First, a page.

Nope, there are always good questions. And that's why these forums are so useful, helpful and fun.

But when someone asks: "What position should I put my transmission in when sailing?" or "What fluid should I use in my transmission?" (without mentioning the engine & transmission), or "What are the bridge height restrictions in Western Florida?", it starts getting real old real quick.

These are the very kinds of things an internet search engine was designed for. Why ask someone else to do your homework for you? Unless you got away with it all through high school...

I applaud jdaltonpe for doing his own homework.
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Old 27-07-2015, 11:10   #66
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Re: When we shouldn't encourage people to "just go"

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Originally Posted by Sailingcouple13 View Post
On a forum like this, tell all dreamers to go for it. 95% are just that dreamers, 75% of the non dreamers will only get a small day sailer, leaving one that might get a boat large enough to go off shore, and 75% of those will actually even do an over night anchorage. So you are actually influencing a fraction of 1% and if they do not prepare properly.....Remember...."You Can't Fix Stupid"

Sent from my SM-G900P using Cruisers Sailing Forum mobile app
I disagree.. I personally know 4 people who started here and are now out living the dream. If you include me, then that is 5 people. Add the 4 Youtube series with people just like that (Delos, Catchin Rays, La Vagabond, Untie the Lines) and I'm pretty sure the numbers are bigger than %1.
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Old 27-07-2015, 11:12   #67
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Re: When we shouldn't encourage people to "just go"

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Seems like a nicer version of humanity, where people encourage each other. And smile and say thank you. Are humble and sincere.
Maybe constructive criticism or hard love is the nicer version of humanity.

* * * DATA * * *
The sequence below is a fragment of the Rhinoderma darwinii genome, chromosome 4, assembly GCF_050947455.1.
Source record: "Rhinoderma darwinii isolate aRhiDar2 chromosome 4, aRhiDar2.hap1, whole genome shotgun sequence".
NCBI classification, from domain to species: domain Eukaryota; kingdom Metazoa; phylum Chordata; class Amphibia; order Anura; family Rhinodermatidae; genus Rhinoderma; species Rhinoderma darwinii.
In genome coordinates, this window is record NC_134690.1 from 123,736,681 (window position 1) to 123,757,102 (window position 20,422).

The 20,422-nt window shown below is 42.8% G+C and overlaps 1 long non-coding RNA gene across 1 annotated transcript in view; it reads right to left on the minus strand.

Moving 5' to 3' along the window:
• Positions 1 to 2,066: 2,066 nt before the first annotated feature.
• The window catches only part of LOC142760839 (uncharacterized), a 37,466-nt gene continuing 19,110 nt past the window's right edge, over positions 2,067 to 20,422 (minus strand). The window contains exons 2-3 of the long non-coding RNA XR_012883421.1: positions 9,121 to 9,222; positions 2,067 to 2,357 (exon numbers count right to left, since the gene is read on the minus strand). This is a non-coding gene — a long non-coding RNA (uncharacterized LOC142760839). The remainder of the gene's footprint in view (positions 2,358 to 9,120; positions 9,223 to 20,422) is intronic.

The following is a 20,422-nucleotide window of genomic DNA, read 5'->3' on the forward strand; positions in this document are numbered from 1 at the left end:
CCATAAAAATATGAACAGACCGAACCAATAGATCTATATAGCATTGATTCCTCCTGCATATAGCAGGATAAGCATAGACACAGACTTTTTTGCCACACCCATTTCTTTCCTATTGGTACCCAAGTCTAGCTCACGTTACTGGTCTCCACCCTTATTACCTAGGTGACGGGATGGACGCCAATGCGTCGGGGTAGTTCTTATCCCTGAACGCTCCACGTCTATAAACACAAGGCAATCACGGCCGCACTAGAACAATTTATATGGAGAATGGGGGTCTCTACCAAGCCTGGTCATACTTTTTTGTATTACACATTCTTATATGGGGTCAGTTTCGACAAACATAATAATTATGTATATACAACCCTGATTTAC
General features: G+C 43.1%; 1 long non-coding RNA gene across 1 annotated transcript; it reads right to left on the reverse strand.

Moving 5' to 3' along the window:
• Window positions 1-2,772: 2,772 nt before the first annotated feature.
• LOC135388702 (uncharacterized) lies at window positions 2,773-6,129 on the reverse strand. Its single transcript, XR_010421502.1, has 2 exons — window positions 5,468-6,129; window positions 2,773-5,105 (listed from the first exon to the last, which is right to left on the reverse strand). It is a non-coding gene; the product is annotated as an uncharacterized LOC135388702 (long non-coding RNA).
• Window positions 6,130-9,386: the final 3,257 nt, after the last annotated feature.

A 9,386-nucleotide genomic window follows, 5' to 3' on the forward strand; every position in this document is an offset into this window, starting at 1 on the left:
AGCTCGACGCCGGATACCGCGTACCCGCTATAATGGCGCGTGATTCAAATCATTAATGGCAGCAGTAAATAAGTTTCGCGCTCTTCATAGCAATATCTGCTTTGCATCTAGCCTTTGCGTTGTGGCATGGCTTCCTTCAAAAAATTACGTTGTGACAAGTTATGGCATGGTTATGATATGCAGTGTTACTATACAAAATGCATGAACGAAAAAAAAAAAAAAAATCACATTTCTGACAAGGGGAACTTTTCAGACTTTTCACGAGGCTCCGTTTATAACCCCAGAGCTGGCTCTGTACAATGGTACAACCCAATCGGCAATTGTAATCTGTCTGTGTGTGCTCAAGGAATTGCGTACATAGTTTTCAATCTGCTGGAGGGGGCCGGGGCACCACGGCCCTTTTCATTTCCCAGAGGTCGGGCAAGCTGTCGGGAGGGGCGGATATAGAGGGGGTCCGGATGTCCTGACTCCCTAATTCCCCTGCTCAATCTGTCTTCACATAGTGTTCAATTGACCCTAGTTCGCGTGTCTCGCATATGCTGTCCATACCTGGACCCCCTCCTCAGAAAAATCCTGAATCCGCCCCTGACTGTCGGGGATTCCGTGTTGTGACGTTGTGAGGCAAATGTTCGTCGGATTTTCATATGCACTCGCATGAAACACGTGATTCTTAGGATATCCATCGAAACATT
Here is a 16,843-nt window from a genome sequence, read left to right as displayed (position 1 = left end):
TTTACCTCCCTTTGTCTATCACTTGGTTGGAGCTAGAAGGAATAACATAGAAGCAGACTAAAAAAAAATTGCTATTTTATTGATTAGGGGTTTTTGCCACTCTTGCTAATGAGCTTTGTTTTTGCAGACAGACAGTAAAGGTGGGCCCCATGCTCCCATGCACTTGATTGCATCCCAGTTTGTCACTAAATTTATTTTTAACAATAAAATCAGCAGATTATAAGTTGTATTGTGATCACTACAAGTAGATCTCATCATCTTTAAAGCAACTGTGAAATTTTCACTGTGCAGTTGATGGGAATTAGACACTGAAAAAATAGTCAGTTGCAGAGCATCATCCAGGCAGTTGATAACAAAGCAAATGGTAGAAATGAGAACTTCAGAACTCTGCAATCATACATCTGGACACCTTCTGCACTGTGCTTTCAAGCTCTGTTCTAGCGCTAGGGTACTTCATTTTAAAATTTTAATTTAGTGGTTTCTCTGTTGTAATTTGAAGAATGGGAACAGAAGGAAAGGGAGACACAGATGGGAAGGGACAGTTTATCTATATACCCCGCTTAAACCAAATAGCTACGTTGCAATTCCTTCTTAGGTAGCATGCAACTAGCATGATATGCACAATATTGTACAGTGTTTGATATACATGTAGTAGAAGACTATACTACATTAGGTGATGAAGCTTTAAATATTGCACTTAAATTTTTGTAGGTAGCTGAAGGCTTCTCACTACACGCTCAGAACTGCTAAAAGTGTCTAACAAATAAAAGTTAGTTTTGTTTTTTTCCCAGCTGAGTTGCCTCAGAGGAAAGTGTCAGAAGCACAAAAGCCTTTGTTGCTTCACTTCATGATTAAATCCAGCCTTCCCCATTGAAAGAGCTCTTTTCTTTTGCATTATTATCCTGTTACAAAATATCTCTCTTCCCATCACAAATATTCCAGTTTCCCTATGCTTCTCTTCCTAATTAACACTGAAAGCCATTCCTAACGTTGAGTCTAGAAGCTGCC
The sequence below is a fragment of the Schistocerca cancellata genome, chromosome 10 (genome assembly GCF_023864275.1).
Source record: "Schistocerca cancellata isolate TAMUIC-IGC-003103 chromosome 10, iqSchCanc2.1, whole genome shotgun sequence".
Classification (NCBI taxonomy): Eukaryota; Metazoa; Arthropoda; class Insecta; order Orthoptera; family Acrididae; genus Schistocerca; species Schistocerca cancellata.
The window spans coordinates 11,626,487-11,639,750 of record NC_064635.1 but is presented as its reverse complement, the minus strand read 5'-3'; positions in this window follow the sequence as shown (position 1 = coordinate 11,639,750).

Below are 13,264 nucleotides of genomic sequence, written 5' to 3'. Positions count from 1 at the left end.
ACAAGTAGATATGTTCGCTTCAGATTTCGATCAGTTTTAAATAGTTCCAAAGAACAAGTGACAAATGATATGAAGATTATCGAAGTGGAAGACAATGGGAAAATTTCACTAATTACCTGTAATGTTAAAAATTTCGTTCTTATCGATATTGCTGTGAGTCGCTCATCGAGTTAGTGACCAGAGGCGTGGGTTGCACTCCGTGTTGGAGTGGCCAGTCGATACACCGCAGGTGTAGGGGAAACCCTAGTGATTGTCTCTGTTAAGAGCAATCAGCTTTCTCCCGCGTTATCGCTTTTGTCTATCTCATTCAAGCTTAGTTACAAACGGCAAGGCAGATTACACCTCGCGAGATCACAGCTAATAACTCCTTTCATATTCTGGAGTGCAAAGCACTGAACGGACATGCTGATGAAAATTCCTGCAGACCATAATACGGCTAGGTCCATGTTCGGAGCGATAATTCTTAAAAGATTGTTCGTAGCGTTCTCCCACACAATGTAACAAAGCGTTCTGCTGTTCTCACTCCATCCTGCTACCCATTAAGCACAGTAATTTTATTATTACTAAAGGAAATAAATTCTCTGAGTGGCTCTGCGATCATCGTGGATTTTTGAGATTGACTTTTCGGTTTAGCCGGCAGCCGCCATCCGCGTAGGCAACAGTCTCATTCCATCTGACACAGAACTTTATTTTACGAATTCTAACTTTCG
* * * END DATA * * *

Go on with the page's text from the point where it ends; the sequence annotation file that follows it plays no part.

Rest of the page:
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Old 27-07-2015, 11:20   #68
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Re: When we shouldn't encourage people to "just go"

To be fair, lots of advice involves the following:

Go make friends at the marina and sail with them to see if you like it( many variations on this)

Join a club and see if you like that.

Take a few classes to see if you like that and get some real knowledge. Also, read a lot on the topic for the same reasons.

Buy a cheap boat and get used to maintenance and see if you can deal with that.

However, is it any surprise that if one come to a sailing forum looking for encouragement to go cruise that one might find that encouragement?
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Old 27-07-2015, 11:31   #69
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Re: When we shouldn't encourage people to "just go"

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Originally Posted by Cadence View Post
Maybe constructive criticism or hard love is the nicer version of humanity.
Maybe they all can coexist peacefully? Or maybe be the same thing?

No, scratch that. I forgot where we are.
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Old 27-07-2015, 11:43   #70
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Re: When we shouldn't encourage people to "just go"

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Originally Posted by valhalla360 View Post
I've never seen the ocean and have no idea how sails work. We found a lovely engineless ferrocement boat in guatamala on the internet. They say it's cruise ready. Our plan is to take a couple suit cases and head out on a round the world trip.


Is this a good idea?


There are the stray couples where this works out but you hear about them because it's so unusual for it to work out.


Blanket "go for it" responses are irresponsible. Providing guidance on a better course of action or an action that show the potential errors is the better option. A simple recommendation to have the boat surveyed and have the surveyor come up with a cost to bring it up to snuff could be enough to save them thousands and much grief.
Your first paragraph was quoted and I took it as wry humor which would be taking it out of text without your full post.

Your right but the dollars aren't my concern. It is, never have been seen again. I'm sure we have all lost dollars but being lost at sea after being encouraged to do something stupid is another story.
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Old 27-07-2015, 12:30   #71
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Re: When we shouldn't encourage people to "just go"